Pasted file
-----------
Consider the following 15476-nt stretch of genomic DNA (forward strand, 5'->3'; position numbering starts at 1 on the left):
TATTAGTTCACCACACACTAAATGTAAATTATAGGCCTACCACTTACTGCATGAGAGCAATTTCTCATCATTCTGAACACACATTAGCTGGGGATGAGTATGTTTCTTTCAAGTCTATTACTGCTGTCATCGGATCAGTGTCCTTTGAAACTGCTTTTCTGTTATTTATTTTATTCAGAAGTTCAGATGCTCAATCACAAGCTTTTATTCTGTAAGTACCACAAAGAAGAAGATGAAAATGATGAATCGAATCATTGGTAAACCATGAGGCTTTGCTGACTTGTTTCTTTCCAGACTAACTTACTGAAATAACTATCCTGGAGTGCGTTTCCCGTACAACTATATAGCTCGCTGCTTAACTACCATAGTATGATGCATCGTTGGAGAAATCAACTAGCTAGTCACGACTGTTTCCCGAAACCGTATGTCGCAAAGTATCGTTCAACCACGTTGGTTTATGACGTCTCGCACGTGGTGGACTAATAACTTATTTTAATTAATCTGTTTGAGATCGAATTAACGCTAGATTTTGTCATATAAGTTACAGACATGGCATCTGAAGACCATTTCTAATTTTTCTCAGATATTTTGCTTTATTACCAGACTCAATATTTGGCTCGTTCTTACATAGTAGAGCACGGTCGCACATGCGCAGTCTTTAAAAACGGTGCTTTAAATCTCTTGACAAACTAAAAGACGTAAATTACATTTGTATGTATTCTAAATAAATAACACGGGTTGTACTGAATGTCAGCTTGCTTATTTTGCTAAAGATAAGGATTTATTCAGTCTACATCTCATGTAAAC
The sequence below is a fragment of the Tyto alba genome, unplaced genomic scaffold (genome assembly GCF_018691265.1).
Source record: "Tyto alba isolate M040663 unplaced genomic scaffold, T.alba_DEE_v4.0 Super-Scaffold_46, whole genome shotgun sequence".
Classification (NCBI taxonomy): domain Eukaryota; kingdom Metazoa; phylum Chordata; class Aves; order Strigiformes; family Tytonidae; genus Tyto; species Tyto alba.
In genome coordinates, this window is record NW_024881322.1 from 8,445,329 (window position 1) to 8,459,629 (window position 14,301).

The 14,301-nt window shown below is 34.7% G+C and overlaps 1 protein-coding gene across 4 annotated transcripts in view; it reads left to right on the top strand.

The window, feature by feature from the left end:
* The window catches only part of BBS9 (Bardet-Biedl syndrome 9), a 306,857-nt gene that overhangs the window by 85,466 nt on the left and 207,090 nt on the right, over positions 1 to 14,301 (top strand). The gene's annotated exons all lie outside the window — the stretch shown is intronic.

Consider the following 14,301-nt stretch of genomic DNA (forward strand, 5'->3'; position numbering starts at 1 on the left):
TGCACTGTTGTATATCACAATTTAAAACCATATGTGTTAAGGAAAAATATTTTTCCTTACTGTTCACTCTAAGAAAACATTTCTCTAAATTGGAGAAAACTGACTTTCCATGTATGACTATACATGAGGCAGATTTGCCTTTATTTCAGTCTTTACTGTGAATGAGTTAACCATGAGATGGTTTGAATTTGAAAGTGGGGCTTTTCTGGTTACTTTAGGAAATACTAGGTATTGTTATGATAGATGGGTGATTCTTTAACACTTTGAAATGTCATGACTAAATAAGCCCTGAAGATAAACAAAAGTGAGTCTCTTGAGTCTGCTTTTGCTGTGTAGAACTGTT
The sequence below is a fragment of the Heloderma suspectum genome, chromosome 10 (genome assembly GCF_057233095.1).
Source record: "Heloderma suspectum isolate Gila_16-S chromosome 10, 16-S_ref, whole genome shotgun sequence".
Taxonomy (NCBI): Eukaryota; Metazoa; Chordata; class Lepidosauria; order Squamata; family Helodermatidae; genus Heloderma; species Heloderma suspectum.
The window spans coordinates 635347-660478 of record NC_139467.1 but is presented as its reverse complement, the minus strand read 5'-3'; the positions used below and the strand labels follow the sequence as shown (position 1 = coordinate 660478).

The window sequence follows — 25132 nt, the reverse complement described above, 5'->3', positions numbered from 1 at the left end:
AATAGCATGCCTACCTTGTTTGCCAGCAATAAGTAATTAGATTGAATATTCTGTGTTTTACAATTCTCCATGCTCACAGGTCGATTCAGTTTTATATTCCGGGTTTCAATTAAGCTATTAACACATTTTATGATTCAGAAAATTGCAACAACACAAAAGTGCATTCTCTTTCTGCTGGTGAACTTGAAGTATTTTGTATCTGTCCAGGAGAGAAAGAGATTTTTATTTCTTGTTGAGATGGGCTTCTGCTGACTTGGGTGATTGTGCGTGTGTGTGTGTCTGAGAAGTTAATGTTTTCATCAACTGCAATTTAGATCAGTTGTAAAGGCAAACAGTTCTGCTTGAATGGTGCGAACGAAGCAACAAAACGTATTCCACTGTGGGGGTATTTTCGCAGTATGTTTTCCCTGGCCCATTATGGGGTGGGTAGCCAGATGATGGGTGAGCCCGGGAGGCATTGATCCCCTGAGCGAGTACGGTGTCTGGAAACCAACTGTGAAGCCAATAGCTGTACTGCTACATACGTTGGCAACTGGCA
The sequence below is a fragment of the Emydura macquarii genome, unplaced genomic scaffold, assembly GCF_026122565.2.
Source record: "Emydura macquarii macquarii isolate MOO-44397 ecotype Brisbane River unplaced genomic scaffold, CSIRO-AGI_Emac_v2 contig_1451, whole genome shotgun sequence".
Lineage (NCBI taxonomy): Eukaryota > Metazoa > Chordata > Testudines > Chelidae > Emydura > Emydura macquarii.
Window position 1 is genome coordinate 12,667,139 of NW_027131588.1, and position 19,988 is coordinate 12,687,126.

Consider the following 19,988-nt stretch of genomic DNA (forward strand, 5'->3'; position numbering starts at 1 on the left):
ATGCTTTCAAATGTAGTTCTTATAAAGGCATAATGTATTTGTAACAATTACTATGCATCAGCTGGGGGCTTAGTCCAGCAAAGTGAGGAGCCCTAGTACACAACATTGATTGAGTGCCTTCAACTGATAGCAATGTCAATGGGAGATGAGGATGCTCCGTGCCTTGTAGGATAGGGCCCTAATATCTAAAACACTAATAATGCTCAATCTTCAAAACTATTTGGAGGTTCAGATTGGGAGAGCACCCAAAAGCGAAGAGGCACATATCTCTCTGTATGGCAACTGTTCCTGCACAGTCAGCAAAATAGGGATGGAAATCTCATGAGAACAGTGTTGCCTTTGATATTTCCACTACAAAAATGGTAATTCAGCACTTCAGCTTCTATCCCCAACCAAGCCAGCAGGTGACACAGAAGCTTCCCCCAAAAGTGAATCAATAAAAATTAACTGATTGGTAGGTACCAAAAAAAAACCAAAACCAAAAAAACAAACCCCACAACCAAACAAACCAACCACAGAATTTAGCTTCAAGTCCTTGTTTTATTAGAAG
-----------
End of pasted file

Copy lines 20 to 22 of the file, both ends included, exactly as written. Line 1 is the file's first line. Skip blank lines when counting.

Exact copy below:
Lineage (NCBI taxonomy): Eukaryota > Metazoa > Chordata > Testudines > Chelidae > Emydura > Emydura macquarii.
Window position 1 is genome coordinate 12,667,139 of NW_027131588.1, and position 19,988 is coordinate 12,687,126.

Consider the following 19,988-nt stretch of genomic DNA (forward strand, 5'->3'; position numbering starts at 1 on the left):